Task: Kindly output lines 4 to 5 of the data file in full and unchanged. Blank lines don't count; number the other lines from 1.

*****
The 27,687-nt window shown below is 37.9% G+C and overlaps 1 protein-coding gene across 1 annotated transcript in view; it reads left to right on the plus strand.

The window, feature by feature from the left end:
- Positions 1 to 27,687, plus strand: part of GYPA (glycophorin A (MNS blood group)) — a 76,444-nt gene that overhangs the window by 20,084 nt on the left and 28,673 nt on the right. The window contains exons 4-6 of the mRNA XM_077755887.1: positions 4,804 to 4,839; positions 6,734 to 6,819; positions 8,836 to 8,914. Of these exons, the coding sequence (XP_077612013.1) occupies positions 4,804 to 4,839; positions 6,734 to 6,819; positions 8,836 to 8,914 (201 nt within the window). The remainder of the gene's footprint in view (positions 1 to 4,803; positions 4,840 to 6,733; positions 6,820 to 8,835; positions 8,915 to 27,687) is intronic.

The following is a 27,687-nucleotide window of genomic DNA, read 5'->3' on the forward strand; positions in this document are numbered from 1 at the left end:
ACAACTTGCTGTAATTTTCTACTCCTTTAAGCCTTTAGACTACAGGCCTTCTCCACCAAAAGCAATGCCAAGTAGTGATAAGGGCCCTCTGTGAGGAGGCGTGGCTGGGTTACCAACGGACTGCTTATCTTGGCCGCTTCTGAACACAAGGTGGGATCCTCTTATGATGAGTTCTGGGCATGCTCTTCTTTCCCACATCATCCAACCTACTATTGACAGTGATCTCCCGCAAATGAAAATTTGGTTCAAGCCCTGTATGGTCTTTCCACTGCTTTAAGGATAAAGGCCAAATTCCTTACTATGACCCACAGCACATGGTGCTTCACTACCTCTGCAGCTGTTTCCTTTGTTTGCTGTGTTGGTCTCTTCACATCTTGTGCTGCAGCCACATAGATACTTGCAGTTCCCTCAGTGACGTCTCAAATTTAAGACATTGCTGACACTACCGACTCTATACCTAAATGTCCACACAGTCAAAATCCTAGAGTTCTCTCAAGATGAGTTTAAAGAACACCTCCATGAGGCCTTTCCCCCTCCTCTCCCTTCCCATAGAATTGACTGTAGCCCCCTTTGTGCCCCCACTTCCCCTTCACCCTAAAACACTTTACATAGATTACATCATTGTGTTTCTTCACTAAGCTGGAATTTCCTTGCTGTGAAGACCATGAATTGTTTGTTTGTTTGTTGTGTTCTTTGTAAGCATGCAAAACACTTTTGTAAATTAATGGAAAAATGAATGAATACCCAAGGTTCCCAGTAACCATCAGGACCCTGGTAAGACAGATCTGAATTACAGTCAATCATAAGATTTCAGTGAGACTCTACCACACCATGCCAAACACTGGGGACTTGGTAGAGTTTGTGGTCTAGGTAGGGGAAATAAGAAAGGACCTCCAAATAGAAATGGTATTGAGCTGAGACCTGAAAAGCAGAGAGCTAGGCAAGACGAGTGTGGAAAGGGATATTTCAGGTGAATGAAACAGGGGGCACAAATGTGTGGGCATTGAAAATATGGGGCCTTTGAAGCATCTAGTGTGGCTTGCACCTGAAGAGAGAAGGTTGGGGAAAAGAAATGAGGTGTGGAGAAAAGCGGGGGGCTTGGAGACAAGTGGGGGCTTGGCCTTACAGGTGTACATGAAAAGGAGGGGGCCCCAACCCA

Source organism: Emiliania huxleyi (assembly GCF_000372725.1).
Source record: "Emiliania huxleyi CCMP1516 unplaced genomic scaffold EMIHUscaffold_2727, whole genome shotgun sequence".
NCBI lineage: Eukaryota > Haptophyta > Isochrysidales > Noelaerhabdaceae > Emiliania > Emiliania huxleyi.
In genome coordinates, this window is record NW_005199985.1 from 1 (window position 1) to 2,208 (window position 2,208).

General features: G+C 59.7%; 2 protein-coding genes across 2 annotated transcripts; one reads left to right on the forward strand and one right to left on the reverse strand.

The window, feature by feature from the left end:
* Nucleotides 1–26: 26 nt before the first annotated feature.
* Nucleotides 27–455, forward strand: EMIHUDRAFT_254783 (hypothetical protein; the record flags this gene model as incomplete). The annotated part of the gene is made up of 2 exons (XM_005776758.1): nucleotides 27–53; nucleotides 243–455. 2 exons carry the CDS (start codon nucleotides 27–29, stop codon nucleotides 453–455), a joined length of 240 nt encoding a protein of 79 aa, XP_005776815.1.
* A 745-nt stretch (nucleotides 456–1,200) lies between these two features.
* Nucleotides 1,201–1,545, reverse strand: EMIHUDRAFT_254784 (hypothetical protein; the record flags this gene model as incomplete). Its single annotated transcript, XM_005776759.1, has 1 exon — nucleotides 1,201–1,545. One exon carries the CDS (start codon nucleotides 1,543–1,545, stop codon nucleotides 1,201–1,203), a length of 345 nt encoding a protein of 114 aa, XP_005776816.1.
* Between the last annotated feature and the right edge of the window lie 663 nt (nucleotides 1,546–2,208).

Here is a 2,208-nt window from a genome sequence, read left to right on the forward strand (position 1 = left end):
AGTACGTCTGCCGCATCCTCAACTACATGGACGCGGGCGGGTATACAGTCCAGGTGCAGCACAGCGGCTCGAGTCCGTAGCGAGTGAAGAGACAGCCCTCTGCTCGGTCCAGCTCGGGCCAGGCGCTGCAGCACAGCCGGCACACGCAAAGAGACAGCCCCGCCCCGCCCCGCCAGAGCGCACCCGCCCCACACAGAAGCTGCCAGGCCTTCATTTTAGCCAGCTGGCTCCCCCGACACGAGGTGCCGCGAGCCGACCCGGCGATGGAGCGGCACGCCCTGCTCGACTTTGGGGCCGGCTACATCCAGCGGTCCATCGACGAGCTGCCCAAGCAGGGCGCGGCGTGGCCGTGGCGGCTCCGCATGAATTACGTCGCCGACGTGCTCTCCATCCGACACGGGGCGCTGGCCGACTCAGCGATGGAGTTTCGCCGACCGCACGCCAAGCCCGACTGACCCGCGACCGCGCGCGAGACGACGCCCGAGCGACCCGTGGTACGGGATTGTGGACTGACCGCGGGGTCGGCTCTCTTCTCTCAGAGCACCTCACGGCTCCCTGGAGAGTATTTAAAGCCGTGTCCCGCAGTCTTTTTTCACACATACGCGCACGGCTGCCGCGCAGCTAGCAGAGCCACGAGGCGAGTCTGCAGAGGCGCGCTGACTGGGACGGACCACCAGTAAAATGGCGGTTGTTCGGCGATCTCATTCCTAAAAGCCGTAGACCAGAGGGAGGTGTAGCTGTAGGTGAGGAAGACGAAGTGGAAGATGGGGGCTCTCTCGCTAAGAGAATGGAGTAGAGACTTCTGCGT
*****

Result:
The following is a 27,687-nucleotide window of genomic DNA, read 5'->3' on the forward strand; positions in this document are numbered from 1 at the left end:
ACAACTTGCTGTAATTTTCTACTCCTTTAAGCCTTTAGACTACAGGCCTTCTCCACCAAAAGCAATGCCAAGTAGTGATAAGGGCCCTCTGTGAGGAGGCGTGGCTGGGTTACCAACGGACTGCTTATCTTGGCCGCTTCTGAACACAAGGTGGGATCCTCTTATGATGAGTTCTGGGCATGCTCTTCTTTCCCACATCATCCAACCTACTATTGACAGTGATCTCCCGCAAATGAAAATTTGGTTCAAGCCCTGTATGGTCTTTCCACTGCTTTAAGGATAAAGGCCAAATTCCTTACTATGACCCACAGCACATGGTGCTTCACTACCTCTGCAGCTGTTTCCTTTGTTTGCTGTGTTGGTCTCTTCACATCTTGTGCTGCAGCCACATAGATACTTGCAGTTCCCTCAGTGACGTCTCAAATTTAAGACATTGCTGACACTACCGACTCTATACCTAAATGTCCACACAGTCAAAATCCTAGAGTTCTCTCAAGATGAGTTTAAAGAACACCTCCATGAGGCCTTTCCCCCTCCTCTCCCTTCCCATAGAATTGACTGTAGCCCCCTTTGTGCCCCCACTTCCCCTTCACCCTAAAACACTTTACATAGATTACATCATTGTGTTTCTTCACTAAGCTGGAATTTCCTTGCTGTGAAGACCATGAATTGTTTGTTTGTTTGTTGTGTTCTTTGTAAGCATGCAAAACACTTTTGTAAATTAATGGAAAAATGAATGAATACCCAAGGTTCCCAGTAACCATCAGGACCCTGGTAAGACAGATCTGAATTACAGTCAATCATAAGATTTCAGTGAGACTCTACCACACCATGCCAAACACTGGGGACTTGGTAGAGTTTGTGGTCTAGGTAGGGGAAATAAGAAAGGACCTCCAAATAGAAATGGTATTGAGCTGAGACCTGAAAAGCAGAGAGCTAGGCAAGACGAGTGTGGAAAGGGATATTTCAGGTGAATGAAACAGGGGGCACAAATGTGTGGGCATTGAAAATATGGGGCCTTTGAAGCATCTAGTGTGGCTTGCACCTGAAGAGAGAAGGTTGGGGAAAAGAAATGAGGTGTGGAGAAAAGCGGGGGGCTTGGAGACAAGTGGGGGCTTGGCCTTACAGGTGTACATGAAAAGGAGGGGGCCCCAACCCA